Keyword:

Light from the Sidra

Nitzavim (Ones standing...)

Torah: Deuteronomy 29:9(10)-30:20. Haftarah: Isaiah 61:10-63:9

An open secret

Rosh Hashanah begins this Sunday evening. According to the rabbis, on Tishrei 1 God weighs the deeds of all humanity in the balances of heaven. The perfectly righteous are inscribed in the Book of Life, while the perfectly wicked are inscribed for death. For the intermediate, those who have done both good and evil in the previous year, judgement is postponed for ten days until Yom Kippur. During the ten ‘Days of Awe’ Jewish people attempt to top up their store of righteousness by performing mitzvot and acts of tzedaka, and by seeking to be reconciled to those they have offended during the year. Even as I write, Jewish people around the world are examining themselves in preparation for the High Holy days and are wondering whether they will be inscribed for ‘a good year’. Is it possible to know?

‘The secret things belong to Yahweh our God, but the things revealed belong to us and to our sons for ever; in order that we may do all the words of this law.’ (Dt 29:29). Some of Israel’s rabbis believed Deuteronomy 29:29 relates to hidden and open sins. The Targum of Jonathan, for example, interprets the verse in this way: ‘The secret things are manifest before the Lord our God, and He will take vengeance for them; but the things that are revealed are delivered unto us and to our children for ever, to perform by them the thing that is right, for the confirmation of all the words of this law.’ In other words, God who knows man’s secret sins will punish those sins, whereas the community is responsible for punishing overt sins.

There is no need to interpret the verse in that way. The point is clear and was summed up succinctly in Paul Simon’s song Slip Slidin’ Away: ‘God only knows/God makes his plans/The information’s unavailable to the mortal man.’

Science can reveal much about how the universe works but science has its limitations. Science can’t delve into the mind of God or tell us the secret things of God. The Tanakh reveals much knowledge about our Creator but only as much as he has been willing to reveal to us. Everything in the Bible is given to us on a need-to-know basis. Whatever we learn about the Creator or his creation – from the book of Nature or the book of Scripture – if our discoveries do not cause us to worship and obey the Torah, we have learned nothing: ‘The fear of the LORD is the beginning of knowledge. . .’ (Proverbs 1:7. Tanakh-The Holy Scriptures, The New JPS Translation According to the Traditional Hebrew Text)

From time to time I meet people – both Jews and Christians – who believe they have insider knowledge about God and his ways. They claim that God has spoken to them and given them detailed instructions about things they are supposed to do. I find that such people often know very little about the Bible, and the revelations they claim to have received most of the time seem to correspond with their own plans. A woman I knew claimed that God would tell her when to get up in the morning, and it was rarely before 10 o’clock.

I have a Jewish friend who wants to study Kaballah. Kaballah means ‘to receive’ and refers to supposed revelations from God received by the Sages and passed to succeeding generations through oral tradition. The word was first used by mainstream Judaism but later came to refer to those who believed that only a select few were given the secret knowledge from God as to the ‘true’ meaning of Scriptures. My friend says I know nothing about the Torah because I don’t understand the deep esoteric, kaballistic interpretations of, for example, Genesis 1. I, on the other hand, point out to him that in spite of his claims to understand the secret things of God, he breaks just about all the Ten Commandments.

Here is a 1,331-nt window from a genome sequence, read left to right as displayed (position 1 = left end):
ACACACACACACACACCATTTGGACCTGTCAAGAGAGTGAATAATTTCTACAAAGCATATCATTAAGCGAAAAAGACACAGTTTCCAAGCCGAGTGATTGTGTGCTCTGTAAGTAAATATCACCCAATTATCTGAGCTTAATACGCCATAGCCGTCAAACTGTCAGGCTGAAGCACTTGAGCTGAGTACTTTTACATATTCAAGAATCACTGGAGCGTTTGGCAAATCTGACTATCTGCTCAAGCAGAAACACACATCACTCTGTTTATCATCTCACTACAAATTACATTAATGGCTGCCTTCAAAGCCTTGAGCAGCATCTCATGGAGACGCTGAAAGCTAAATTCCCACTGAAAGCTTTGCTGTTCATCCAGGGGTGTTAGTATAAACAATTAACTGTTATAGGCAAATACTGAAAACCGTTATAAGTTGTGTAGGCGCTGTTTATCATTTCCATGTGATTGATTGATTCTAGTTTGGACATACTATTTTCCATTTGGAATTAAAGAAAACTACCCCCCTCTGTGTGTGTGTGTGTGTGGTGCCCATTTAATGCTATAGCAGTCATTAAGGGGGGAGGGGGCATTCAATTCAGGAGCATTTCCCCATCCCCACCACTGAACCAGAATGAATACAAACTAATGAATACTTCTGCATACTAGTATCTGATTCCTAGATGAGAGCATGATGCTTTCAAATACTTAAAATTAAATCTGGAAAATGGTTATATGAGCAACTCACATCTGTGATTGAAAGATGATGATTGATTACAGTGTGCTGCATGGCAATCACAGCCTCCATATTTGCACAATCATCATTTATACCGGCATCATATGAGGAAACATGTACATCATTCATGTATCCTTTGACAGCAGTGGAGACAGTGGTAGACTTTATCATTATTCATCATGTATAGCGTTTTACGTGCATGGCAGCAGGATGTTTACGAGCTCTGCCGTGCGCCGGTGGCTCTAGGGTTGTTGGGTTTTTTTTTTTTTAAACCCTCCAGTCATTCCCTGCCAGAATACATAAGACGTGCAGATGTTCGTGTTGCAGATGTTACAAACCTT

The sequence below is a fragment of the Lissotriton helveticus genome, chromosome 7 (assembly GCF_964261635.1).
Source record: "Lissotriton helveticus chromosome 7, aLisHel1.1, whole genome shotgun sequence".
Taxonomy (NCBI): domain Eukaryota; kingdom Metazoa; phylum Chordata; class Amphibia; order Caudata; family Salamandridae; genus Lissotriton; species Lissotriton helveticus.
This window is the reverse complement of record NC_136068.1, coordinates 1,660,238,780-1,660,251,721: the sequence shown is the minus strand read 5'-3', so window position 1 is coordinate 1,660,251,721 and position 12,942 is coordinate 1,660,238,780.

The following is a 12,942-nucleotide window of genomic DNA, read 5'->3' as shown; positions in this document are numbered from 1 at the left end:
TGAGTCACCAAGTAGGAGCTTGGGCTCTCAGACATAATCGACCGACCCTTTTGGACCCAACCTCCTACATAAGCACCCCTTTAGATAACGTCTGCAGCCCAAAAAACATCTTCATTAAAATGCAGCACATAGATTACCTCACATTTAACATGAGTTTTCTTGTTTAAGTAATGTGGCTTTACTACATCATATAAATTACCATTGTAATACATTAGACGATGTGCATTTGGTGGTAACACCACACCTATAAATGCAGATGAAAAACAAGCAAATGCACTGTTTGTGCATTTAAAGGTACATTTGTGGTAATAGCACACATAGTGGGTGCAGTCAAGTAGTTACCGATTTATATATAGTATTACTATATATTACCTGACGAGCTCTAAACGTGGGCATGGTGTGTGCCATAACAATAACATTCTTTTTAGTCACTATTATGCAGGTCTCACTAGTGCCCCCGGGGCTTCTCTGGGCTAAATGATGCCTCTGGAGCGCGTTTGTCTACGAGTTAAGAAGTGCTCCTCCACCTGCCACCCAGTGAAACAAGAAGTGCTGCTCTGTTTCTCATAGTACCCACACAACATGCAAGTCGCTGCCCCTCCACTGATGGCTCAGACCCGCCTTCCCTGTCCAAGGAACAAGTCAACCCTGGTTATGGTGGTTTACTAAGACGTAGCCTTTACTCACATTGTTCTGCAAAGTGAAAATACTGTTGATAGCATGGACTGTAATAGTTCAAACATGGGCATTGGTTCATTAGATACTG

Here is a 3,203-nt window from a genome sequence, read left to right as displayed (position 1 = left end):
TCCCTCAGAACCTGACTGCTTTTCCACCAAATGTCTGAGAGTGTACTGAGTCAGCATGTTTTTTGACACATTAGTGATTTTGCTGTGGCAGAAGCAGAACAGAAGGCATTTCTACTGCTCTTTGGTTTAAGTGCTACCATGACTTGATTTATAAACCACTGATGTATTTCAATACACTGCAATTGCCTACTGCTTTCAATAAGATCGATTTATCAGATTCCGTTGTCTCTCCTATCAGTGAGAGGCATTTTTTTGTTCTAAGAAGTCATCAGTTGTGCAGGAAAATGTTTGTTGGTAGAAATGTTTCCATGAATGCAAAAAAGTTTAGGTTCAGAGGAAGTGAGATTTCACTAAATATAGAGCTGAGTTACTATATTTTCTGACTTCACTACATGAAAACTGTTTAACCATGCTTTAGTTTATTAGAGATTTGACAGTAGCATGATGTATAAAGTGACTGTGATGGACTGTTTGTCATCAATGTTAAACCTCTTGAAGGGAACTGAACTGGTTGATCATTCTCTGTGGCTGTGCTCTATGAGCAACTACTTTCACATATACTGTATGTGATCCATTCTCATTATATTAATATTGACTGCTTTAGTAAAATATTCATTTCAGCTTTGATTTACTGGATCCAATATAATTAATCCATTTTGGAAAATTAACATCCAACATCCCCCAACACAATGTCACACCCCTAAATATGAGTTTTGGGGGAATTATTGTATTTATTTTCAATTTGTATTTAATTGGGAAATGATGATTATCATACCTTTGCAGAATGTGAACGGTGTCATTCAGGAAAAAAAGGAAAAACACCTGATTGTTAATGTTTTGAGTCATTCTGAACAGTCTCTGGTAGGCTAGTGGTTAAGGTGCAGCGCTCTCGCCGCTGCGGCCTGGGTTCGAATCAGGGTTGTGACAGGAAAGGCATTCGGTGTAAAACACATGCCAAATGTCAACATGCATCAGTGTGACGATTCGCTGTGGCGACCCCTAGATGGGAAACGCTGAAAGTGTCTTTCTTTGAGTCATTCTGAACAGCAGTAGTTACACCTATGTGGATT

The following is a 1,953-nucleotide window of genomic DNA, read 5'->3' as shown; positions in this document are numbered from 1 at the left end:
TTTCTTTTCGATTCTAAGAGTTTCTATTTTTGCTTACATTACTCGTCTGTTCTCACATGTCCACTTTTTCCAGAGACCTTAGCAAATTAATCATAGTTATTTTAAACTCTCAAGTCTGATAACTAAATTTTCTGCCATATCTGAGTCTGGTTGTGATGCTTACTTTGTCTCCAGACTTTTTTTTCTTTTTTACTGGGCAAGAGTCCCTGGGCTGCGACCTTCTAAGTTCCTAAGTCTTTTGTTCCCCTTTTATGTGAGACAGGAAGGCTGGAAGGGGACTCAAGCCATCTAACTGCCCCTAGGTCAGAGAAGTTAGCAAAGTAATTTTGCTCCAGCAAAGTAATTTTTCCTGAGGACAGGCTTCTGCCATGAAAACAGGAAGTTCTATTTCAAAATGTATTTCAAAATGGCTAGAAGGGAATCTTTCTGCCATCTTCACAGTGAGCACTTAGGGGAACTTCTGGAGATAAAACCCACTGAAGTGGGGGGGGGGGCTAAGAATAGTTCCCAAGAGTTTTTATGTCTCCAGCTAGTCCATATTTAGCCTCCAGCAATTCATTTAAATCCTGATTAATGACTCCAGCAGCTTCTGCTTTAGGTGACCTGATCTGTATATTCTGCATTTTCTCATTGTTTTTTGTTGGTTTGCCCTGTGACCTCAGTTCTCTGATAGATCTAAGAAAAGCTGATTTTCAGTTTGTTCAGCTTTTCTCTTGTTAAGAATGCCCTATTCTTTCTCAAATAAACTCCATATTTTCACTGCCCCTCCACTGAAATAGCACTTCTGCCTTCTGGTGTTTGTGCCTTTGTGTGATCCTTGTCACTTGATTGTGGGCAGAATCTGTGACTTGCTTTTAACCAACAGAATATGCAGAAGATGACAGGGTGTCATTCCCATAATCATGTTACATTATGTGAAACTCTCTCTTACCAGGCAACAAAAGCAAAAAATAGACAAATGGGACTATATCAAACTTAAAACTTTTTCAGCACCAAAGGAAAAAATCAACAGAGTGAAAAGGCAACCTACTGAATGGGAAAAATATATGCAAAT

Back in the Sixties we used to have a saying: ‘Nothing is revealed’. It sounded cool but I never understood what it meant. In the Bible much is revealed and there is principle that as time goes by God makes some things clearer: ‘The path of the righteous is like radiant sunlight, ever brightening until noon.’ (Proverbs 7:19, Tanakh-The Holy Scriptures).

Nowhere is this principle truer than in what the Bible reveals about the Messiah. Genesis 3:15 provides a broad, general promise that the ‘seed of the woman’ will one day do battle with the serpent and strike a death blow to his head. With the calling of Abraham, the promise of Messiah became more specific; the Messiah would be a Jew. Genesis 49:10 brings the promise into even sharper focus; Messiah will be a ruler from the tribe of Judah to whom the nations will pay homage. Deuteronomy 18:18 identifies Messiah as a prophet like Moses, mighty in word and deed; those who refuse to hear him will be called to account. By the time we reach the end of the Hebrew Scriptures, we discover that the Messiah will be born to a virgin in Bethlehem (Is. 7:14; Mic. 5:2 (1)); that he will die by having his hands and feet pierced (Ps. 22:17) and that he will rise from the dead (Ps. 16:8-11). We learn in Psalm 110 that the Messiah will be a priest after the order of Melchizedek and will rule at the right hand of God. Isaiah 53 takes the imagery even further and reveals the Messiah as God’s ‘righteous servant’ who, like Israel’s high priest, makes intercession for transgressors while at the same time bearing the sins of Israel like the goat for Azazel on Yom Kippur. Daniel 9 prophesies that Messiah will be ‘cut off’ before the city of Jerusalem and the temple are destroyed by the Romans.

Even today, these revealed truths are hidden from most people. But they need not be. The Messiah is the ‘end’ of Torah, the destination for which the revealed truths of the law were always headed, and when Jews and Gentiles embrace him by faith they finally ‘do all the words of this law.’

L’Shana Tova!


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